$310,000 to install ice caps on the overhead wire on the I-205 MAX line,
$2 million to repair brickwork on downtown Portland's Morrison and Yamhill Streets,
$50,000 to install air conditioning in an IT server room,
$3,054,000 to install lighting along the ODOT owned and maintained I-205 bike path,
$500,000 for pedestrian safety improvements near MAX stations,
$17.8 million for overall maintenance (including increased maintenance necessary for TriMet's older bus fleet - maintaining one of TriMet's older buses costs twice as much as maintainining one of the newer buses)
$1.7 million for MAX rail repairs
$270,000 to repaint MAX stations,
$1.2 million to install an "alternative energy" project at the MAX turnaround, which will produce enough power to power one two-car MAX train for two hours over a month's time,
$600,000 for a police station at Clackamas Town Center to provide MAX security,
$45,000 to repair "tactile pavers" at five MAX stations,
$200,000 for switch heaters along the I-205 MAX line,
$1 million for switch heaters elsewhere along the MAX line,
$125,00 for Transit Tracker signs along I-205 MAX line,
$939,000 for wayside horns in Tualatin to allow for a "quiet zone" along the WES line

What did the bus system get?
$435,000 to replace an underground storage tank at Center Garage,
$75,000 to fix a clogged storm sewer pipe at the Tigard Transit Center,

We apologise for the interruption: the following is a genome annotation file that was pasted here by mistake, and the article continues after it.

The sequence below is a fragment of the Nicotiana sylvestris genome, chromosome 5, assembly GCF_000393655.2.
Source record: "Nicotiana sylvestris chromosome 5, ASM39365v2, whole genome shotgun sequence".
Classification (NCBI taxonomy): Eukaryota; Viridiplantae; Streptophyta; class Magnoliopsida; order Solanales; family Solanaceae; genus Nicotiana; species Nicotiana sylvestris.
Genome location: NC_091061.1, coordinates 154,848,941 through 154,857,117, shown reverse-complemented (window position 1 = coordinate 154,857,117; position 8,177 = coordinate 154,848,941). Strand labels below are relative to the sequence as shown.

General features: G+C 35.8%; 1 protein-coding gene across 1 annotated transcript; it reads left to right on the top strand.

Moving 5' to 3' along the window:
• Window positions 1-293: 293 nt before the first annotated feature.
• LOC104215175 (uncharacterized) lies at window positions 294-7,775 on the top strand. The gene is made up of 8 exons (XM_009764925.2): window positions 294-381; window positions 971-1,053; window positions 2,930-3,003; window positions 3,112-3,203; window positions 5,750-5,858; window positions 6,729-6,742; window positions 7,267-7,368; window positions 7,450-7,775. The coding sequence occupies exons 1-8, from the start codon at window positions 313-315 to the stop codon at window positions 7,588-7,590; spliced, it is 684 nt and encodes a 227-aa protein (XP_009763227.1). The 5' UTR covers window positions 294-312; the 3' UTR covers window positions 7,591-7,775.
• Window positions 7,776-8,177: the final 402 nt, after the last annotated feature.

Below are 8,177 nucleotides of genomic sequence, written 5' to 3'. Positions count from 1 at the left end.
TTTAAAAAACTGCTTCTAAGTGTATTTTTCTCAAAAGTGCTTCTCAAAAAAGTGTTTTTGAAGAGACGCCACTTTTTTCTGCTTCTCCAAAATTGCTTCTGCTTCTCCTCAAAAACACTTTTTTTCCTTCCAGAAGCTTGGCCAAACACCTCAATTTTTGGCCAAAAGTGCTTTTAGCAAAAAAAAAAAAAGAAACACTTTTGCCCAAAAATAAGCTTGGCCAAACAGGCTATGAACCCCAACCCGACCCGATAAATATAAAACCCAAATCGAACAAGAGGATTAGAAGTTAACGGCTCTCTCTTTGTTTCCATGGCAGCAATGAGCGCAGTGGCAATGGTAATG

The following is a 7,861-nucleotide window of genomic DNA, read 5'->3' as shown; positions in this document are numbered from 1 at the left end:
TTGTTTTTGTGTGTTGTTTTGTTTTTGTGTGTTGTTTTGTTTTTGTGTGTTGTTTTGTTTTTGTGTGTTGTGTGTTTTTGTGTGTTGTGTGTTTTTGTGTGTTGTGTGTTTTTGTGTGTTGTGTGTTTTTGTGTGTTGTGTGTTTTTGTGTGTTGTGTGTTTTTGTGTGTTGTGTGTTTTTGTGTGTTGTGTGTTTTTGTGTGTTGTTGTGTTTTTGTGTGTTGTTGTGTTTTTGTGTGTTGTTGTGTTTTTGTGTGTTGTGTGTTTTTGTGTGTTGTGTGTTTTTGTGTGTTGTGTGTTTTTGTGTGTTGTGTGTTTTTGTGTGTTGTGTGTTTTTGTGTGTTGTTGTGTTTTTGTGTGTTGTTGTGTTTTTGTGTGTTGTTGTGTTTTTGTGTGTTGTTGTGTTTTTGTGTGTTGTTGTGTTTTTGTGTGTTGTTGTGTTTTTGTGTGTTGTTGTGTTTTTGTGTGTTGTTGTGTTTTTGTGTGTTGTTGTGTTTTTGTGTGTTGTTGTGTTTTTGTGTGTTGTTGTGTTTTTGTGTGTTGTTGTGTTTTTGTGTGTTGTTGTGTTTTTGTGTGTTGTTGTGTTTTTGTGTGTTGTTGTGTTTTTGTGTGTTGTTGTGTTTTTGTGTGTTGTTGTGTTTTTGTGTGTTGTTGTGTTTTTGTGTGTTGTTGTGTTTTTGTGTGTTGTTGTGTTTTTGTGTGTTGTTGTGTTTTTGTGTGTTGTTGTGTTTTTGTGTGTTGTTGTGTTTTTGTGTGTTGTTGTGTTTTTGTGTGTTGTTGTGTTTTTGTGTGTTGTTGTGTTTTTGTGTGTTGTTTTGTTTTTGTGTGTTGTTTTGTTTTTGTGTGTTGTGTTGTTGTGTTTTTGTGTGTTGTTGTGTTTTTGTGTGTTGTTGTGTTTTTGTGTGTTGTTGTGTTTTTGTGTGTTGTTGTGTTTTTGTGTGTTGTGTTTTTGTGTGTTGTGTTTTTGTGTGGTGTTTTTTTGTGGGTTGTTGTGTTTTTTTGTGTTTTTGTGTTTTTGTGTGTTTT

$360,000 to fix broken concrete at Merlo Garage,
$220,000 to fix broken concrete at Center Garage,
$3.2 million for the Milwaukie Park & Ride (which will also be used for MAX),
$13.5 million to construct a new fueling and washing facility at Merlo Garage,
$200,000 to install concrete parking areas on Foster Road for layover buses,
$250,000 to install Transit Tracker signs at "cross-mall" bus stops,

In other words, only $250,000 of the bus dollars actually benefit the rider. Other transit districts used the money to buy buses or improve bus stops (a major complaint about TriMet bus service - many bus stops are located on the shoulders of roads and lack anything else other than an simple sign. TriMet has actually removed schedule signs from many bus stops despite having installed new bus stop signs (a project which has ceased) with the specific purpose of having schedule information at all stops, and only one in eight bus stops has a shelter.

The subsidy for buses looks reasonable according to TriMet's advert for their bond measure. Does anybody have costs per rider on the 3 current MAX lines? I suspect that the subsidy is steep, especially on the Green line to Clackamas Town Center.

And has anybody asked TriMet to explain why they are asking us to pay for new buses if they can get 80% directly from the Feds per the post above?

Eric H, I agree with most of your thoughts, figures. We actually are in concurrence. Clackamas County Commissioners will soon put the urban renewal funding mechanism on the ballot, which is now Clackamas Co.s soul funding source for MLR. MLR is dying and maybe TriMet and Metro boards will start thinking about their true mission statements. Buses might have a future after all.

"We don't care. We don't have to. We are Trimet."

Hey Bluecollar - I heard Edith Anne was looking for you.... better watch out because Earnestine will be next...